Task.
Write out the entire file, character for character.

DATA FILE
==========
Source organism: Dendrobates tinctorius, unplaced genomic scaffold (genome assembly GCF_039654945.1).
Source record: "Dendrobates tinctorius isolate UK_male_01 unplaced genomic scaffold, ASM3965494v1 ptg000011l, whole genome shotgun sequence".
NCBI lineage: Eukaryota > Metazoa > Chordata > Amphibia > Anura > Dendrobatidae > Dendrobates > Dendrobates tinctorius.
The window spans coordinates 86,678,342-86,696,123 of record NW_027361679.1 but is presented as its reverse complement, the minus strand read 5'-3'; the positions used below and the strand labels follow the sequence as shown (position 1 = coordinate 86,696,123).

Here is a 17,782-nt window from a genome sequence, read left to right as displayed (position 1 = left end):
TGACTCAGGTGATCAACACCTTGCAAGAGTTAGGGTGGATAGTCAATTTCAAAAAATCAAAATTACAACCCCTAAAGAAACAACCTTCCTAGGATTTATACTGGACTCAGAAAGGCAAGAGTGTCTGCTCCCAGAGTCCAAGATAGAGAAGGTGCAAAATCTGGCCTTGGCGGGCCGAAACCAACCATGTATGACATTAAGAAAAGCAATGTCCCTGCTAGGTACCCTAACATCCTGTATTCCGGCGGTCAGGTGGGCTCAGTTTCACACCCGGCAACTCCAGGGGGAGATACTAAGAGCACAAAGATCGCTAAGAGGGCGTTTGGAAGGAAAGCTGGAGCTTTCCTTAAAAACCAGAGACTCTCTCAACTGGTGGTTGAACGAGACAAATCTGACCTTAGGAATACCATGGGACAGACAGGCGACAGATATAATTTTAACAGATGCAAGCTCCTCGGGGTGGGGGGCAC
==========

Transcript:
Source organism: Dendrobates tinctorius, unplaced genomic scaffold (genome assembly GCF_039654945.1).
Source record: "Dendrobates tinctorius isolate UK_male_01 unplaced genomic scaffold, ASM3965494v1 ptg000011l, whole genome shotgun sequence".
NCBI lineage: Eukaryota > Metazoa > Chordata > Amphibia > Anura > Dendrobatidae > Dendrobates > Dendrobates tinctorius.
The window spans coordinates 86,678,342-86,696,123 of record NW_027361679.1 but is presented as its reverse complement, the minus strand read 5'-3'; the positions used below and the strand labels follow the sequence as shown (position 1 = coordinate 86,696,123).

Here is a 17,782-nt window from a genome sequence, read left to right as displayed (position 1 = left end):
TGACTCAGGTGATCAACACCTTGCAAGAGTTAGGGTGGATAGTCAATTTCAAAAAATCAAAATTACAACCCCTAAAGAAACAACCTTCCTAGGATTTATACTGGACTCAGAAAGGCAAGAGTGTCTGCTCCCAGAGTCCAAGATAGAGAAGGTGCAAAATCTGGCCTTGGCGGGCCGAAACCAACCATGTATGACATTAAGAAAAGCAATGTCCCTGCTAGGTACCCTAACATCCTGTATTCCGGCGGTCAGGTGGGCTCAGTTTCACACCCGGCAACTCCAGGGGGAGATACTAAGAGCACAAAGATCGCTAAGAGGGCGTTTGGAAGGAAAGCTGGAGCTTTCCTTAAAAACCAGAGACTCTCTCAACTGGTGGTTGAACGAGACAAATCTGACCTTAGGAATACCATGGGACAGACAGGCGACAGATATAATTTTAACAGATGCAAGCTCCTCGGGGTGGGGGGCAC